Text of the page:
Syria on brink of further disaster with huge jump in COVID-19 cases

31 Jul 2020 by Gabriel Thomas, News Media Advisor
Syria on brink of further disaster with huge jump in COVID-19 cases

Our hygiene promotion team and volunteers have been distributing soap to families in northern Syria.

Syria’s already vulnerable population is at a huge and rapidly increasing risk of COVID-19, warns international aid agency World Vision. The NGO makes the warning in a report documenting the first 100 days of the largest aid response in the organisation’s history. 
“The spectre of COVID-19 is yet another devastating blow for children and their families in Syria, who have been through a decade of war. The official figures could be the tip of the iceberg because testing is so scarce. For those living in camps, it can be impossible to socially distance or to access clean water.” said Andrew Morley, President and CEO of World Vision International. 

Official figures show the number of cases has increased twenty fold in the past three months, from 29 cases in May to 608 cases now. 

“We have heard reports that the increase in cases has overwhelmed the health system, with the Ministry of Health instructing hospitals in and around Damascus to stop taking in COVID-19 patients.” said Johan Mooij, Syria Response Director at World Vision. 

World Vision is extremely concerned about COVID-19 cases in Northwest Syria, where thousands of people are crammed into camps, after fleeing their homes because of the conflict. The figures there officially stand at 30, however, according to health experts on the ground this could rapidly increase. Doctors and nurses are also reported to be infected with COVID-19.
“As we witness global cases rising to more than sixteen million, we must be aware that in some of the world’s most vulnerable places, the virus isn’t even close to reaching its peak. In Syria, projected cases and deaths will be particularly severe among those who have fled conflict and are now living in camps.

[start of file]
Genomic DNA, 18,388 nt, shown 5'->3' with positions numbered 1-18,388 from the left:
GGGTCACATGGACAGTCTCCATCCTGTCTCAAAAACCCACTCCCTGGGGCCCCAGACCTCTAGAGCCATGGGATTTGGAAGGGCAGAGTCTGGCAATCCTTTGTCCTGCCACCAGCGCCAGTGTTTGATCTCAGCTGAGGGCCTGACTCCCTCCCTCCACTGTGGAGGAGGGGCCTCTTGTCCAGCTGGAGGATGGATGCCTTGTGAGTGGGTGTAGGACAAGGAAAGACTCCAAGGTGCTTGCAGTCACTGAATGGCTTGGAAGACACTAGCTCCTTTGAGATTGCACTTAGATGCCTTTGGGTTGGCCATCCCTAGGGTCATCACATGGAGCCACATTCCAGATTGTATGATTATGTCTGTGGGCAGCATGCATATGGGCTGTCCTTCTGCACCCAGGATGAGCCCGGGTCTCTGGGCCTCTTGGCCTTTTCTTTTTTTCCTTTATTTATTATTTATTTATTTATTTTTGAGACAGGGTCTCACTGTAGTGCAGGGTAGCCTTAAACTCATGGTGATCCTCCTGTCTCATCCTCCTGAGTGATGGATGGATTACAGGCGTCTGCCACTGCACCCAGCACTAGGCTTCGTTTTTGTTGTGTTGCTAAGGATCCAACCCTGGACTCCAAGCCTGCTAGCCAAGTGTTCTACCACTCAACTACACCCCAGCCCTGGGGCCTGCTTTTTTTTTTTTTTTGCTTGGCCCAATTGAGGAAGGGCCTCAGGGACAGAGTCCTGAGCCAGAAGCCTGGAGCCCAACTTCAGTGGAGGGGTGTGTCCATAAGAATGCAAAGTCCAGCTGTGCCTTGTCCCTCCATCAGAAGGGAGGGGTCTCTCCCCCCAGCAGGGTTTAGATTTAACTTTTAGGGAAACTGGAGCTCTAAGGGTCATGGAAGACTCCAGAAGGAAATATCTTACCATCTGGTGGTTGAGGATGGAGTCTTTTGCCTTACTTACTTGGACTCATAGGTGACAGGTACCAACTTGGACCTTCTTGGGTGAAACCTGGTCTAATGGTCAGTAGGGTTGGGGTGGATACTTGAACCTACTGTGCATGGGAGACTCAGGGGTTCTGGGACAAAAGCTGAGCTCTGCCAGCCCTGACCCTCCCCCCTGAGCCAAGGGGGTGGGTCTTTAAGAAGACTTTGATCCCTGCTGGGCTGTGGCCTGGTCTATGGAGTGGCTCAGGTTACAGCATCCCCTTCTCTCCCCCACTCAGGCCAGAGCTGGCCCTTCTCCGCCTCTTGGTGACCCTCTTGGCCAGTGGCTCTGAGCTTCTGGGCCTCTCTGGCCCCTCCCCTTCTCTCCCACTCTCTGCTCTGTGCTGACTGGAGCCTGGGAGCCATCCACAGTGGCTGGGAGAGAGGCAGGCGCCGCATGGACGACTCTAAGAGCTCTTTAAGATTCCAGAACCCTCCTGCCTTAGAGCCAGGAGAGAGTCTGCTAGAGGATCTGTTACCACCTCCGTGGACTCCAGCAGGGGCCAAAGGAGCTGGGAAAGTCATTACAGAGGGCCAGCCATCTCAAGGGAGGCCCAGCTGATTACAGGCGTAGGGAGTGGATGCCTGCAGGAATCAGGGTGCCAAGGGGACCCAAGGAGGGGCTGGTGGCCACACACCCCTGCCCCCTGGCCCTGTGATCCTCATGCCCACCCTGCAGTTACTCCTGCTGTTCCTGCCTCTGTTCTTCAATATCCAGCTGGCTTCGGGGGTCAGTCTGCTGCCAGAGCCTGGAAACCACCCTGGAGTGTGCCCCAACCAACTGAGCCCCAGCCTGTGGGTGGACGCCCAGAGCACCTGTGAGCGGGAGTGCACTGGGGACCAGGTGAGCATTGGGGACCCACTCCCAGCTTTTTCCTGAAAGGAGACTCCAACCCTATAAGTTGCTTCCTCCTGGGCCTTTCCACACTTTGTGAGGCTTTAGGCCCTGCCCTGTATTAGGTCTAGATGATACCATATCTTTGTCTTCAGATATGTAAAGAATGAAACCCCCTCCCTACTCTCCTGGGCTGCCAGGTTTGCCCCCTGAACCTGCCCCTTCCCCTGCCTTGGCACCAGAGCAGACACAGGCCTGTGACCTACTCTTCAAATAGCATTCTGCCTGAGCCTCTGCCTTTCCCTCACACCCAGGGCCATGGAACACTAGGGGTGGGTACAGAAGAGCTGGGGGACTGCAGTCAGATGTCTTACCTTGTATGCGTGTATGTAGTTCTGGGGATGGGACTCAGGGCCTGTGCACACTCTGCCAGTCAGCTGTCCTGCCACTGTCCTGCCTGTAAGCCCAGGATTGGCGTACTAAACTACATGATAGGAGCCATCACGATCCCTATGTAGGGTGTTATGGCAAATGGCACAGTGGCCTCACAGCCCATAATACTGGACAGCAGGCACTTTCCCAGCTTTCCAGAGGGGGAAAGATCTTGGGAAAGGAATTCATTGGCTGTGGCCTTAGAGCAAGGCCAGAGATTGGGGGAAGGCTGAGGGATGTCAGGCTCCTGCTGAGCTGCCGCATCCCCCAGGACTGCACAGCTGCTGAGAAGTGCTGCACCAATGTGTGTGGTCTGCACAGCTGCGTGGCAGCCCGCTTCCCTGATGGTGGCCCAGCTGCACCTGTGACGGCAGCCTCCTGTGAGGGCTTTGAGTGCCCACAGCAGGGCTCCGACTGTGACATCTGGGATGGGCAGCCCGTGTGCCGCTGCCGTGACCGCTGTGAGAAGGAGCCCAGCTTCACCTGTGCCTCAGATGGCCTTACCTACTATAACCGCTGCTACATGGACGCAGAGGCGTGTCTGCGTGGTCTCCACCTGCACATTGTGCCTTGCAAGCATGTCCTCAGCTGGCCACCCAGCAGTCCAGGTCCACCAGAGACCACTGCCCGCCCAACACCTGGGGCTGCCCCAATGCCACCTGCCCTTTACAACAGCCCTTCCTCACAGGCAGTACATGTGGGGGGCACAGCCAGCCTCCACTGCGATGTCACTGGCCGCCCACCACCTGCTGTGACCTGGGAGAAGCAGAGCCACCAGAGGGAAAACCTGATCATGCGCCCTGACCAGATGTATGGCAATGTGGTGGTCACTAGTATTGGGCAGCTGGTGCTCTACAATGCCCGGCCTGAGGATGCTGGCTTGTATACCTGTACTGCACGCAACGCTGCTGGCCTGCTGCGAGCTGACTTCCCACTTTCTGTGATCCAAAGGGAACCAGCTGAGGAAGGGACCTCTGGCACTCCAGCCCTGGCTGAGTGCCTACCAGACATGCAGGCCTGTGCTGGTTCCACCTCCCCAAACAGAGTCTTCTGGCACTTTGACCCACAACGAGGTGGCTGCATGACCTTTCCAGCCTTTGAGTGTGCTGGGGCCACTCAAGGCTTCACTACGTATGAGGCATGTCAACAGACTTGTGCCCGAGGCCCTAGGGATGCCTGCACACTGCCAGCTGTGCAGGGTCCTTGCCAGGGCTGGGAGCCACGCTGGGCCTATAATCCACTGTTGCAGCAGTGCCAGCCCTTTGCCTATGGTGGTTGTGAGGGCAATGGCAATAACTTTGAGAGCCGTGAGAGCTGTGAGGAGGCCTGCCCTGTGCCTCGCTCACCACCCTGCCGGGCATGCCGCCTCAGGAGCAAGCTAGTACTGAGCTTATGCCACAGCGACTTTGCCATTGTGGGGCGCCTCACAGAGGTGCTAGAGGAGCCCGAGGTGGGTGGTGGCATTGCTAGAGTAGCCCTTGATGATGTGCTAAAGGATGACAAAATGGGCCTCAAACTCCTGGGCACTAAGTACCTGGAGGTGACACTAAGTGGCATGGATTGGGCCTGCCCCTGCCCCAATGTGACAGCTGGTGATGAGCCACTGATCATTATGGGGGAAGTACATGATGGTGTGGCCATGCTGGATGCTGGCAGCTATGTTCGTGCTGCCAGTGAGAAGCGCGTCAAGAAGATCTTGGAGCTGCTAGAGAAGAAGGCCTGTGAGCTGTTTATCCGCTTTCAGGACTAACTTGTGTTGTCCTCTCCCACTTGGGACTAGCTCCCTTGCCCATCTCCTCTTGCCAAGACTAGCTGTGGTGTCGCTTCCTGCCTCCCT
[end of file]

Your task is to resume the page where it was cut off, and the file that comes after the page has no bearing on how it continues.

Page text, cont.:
Much of the infrastructure has been destroyed and health services are skeletal. As cases increase, the already weak health system will soon be overwhelmed,” said Mooij.
World Vision’s 100 Days On – Covid-19 Response report reflects how the international organisation has responded to the pandemic inside camps, scaling up community, health worker, and faith leader activities. The organisation has so far reached forty four million people, almost half of them children, with essential aid and secondary impact support.
“We are grateful that our donors have enabled our organisation to respond and support so many to fight the impact of COVID-19 in some of the world’s most fragile places. World Vision and other aid agencies will continue to work with vulnerable children and their families as they battle the aftershocks of COVID-19 but we cannot do this alone,” said Andrew Morley. 
The international NGO is calling on global leaders to facilitate unfettered humanitarian access and urgently provide funding to increase testing and strengthen health systems in places where many will otherwise be left to die. 

Gabriel Thomas, News Media Advisor, World Vision New Zealand  |  ‚Äč+64 21 360 098